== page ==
The Court of Justice has now dismissed his appeal, in Case C-535/14 P Ipatau v Council. The Court said the General Court was right to hold that the grounds for Mr Ipatau’s listing were adequate because it had made factual findings that the CEC and Mr Ipatau were responsible for violating electoral standards in the 2010 elections, and had not relied on presumptions that that was so or only on links to other people, and the Council had taken into account the findings of the Organisation for Security and Co-operation in Europe (OSCE) and compared them with the findings of other institutions such as the Council of Europe.

The Court also upheld the General Court’s findings on rights of the defence and proportionality. The Council had been entitled to make changes to the reasons for Mr Ipatau’s listing in 2012, without hearing him beforehand, because the basis for the new reasons was the same as the previous ones – the applicant’s position as Deputy Chairperson of the CEC.  It also noted that Mr Ipatau had already submitted observations to the Council during regular reviews of the sanctions against Belarus, and so knew that this process was available to him.


Russian President Vladimir Putin has announced that his country’s ban on food imports from the West has been renewed for 1 year until 5 August 2016. The ban prohibits most food imports from the United States, the European Union, Australia, Canada, and Norway, but does not cover wines and spirits, bread, pasta, or cereals.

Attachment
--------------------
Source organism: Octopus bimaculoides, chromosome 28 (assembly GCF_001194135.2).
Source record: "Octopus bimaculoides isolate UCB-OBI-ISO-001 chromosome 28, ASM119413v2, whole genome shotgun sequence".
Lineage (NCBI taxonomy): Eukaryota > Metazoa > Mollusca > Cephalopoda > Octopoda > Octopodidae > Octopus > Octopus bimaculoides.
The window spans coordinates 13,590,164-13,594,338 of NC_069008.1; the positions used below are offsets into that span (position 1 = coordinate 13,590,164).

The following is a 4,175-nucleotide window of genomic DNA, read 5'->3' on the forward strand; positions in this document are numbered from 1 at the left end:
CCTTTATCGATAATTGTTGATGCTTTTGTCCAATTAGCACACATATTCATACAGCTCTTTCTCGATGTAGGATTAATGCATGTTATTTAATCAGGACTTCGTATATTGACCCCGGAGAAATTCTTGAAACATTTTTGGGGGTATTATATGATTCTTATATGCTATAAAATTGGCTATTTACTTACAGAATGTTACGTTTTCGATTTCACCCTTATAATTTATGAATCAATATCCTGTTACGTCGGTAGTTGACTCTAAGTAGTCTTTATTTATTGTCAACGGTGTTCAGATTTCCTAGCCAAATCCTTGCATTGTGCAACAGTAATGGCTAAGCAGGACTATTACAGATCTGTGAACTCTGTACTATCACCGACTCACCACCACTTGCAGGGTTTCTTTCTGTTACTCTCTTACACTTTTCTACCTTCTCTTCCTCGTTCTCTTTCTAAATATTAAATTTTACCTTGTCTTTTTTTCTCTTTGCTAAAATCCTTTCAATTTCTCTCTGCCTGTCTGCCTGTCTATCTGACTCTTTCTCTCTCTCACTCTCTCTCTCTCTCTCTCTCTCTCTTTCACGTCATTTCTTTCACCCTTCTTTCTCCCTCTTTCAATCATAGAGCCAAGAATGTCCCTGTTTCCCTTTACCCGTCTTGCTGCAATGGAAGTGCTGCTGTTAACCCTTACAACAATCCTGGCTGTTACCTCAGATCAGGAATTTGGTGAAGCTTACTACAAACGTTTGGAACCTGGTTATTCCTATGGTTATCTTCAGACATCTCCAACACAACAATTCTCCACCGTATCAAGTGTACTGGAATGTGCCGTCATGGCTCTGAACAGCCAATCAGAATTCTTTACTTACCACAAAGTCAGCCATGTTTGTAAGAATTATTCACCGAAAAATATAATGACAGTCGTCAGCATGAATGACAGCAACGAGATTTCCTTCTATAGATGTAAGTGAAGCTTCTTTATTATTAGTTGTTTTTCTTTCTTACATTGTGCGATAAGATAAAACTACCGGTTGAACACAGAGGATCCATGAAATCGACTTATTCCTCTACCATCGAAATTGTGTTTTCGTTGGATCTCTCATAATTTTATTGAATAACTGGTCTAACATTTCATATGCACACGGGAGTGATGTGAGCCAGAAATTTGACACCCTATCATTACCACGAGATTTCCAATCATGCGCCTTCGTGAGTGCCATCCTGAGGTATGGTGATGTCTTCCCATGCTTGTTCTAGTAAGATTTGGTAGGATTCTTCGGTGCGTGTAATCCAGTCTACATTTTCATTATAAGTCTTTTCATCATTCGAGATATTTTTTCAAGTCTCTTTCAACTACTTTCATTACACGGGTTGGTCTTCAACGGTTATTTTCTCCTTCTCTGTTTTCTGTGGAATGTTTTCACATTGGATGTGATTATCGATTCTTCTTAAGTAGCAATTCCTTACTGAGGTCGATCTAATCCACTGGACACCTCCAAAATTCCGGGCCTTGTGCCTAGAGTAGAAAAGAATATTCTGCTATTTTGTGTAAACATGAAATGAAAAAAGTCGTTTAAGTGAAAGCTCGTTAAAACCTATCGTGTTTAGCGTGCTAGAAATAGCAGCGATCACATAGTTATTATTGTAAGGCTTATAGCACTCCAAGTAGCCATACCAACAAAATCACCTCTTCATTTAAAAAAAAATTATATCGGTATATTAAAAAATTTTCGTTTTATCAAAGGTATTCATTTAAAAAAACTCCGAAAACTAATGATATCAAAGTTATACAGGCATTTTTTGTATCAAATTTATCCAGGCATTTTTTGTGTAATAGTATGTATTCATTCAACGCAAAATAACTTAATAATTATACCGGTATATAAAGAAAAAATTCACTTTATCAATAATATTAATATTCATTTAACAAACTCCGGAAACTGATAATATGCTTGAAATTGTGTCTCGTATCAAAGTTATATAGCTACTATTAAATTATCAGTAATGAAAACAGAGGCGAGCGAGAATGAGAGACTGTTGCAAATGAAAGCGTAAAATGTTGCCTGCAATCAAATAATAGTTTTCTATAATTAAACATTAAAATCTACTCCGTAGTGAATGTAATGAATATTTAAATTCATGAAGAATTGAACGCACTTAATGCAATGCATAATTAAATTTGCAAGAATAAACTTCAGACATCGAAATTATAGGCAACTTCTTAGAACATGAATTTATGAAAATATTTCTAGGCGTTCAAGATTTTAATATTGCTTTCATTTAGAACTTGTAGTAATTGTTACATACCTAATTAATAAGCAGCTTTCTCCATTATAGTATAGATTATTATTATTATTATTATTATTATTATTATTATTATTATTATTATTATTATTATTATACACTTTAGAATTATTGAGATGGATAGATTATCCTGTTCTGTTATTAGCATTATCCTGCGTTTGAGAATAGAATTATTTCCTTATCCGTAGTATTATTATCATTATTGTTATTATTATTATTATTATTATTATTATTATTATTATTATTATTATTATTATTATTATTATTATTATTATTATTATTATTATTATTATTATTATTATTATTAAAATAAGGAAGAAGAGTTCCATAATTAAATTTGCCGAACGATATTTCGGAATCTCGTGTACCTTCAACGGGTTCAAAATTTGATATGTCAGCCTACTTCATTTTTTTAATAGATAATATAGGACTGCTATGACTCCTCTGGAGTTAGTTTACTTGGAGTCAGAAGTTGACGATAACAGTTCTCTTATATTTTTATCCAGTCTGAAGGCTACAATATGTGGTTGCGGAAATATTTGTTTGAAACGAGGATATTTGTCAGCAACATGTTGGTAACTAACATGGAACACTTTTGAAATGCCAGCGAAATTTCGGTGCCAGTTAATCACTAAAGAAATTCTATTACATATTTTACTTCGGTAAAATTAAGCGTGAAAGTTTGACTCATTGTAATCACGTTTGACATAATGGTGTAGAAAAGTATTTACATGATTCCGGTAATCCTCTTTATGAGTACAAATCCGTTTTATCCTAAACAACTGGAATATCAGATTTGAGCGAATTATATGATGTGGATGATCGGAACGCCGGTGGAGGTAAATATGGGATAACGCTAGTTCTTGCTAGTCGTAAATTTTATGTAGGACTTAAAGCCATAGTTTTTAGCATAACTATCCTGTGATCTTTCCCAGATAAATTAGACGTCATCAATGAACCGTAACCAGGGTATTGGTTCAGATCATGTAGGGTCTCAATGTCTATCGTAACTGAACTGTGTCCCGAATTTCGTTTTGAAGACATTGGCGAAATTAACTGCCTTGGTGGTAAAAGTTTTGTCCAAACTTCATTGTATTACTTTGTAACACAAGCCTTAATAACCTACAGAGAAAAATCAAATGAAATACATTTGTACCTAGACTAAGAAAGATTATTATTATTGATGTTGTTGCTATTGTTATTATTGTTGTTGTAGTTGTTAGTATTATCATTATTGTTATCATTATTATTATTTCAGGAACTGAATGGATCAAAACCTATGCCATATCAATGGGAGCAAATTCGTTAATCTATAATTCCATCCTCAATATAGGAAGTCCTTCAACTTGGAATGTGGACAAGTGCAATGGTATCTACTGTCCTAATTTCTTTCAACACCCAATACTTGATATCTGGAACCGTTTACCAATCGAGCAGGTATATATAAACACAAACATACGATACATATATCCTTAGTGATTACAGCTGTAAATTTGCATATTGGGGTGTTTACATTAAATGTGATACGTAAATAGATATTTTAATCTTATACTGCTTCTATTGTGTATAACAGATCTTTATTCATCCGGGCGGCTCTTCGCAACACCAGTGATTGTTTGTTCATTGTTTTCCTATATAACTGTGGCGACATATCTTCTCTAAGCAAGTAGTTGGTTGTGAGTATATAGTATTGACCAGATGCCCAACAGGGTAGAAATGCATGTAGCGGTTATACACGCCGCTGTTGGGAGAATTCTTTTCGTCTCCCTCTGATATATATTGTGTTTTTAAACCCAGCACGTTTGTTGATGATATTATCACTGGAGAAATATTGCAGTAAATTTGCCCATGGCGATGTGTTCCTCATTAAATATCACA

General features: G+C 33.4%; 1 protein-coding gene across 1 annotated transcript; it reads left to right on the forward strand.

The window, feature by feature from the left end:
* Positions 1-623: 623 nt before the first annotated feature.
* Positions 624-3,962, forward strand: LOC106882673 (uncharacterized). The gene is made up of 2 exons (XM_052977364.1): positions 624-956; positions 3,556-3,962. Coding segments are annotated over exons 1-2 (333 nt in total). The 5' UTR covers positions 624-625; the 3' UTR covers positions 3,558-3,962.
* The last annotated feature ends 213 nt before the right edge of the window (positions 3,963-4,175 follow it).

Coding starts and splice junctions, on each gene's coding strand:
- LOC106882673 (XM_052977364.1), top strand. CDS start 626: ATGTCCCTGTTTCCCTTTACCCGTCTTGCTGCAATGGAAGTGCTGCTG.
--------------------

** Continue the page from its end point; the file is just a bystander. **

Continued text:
The announcement follows the European Union’s decision earlier this week to extend its economic sanctions targeting certain transactions with Russia’s financial, energy, and defence sectors and imposing an export ban on dual-use goods (see previous blog).


The EU has amended the statements of reasons for 4 people and 3 entities designated under its counter-terrorist asset freezing sanctions, following receipt of new information.

The amended entries are for:

  1. Abdelkarim al-Nasser
  2. Ibrahim Al Yacoub
  3. Hasan Izz-al-Din
  4. Khalid Shaikh Mohammed
  1. Popular Front for the Liberation of Palestine
  2. Popular Front for the Liberation of Palestine – General Command
  3. Fuerzas armadas revolucionarias de Colombia (FARC)

They are listed under Council Regulation (EC) 2580/2001 and Common Position 2001/931/CFSP.  The EU’s notice is here.


The EU’s Foreign Affairs Council warned Burundi in a statement on Monday that the EU “is determined to adopt, if necessary, targeted restrictive measures” against people responsible for acts of violence, repression, or serious human rights violations in the country, following President Nkurunziza’s announcement that he intends to run for a third term. Restrictive measures may also target those who might obstruct the search for a political solution within the framework proposed by the African Union and East African Community. The Council has asked the EU’s High Representative, Federica Mogherini, to begin work preparing a sanctions regime.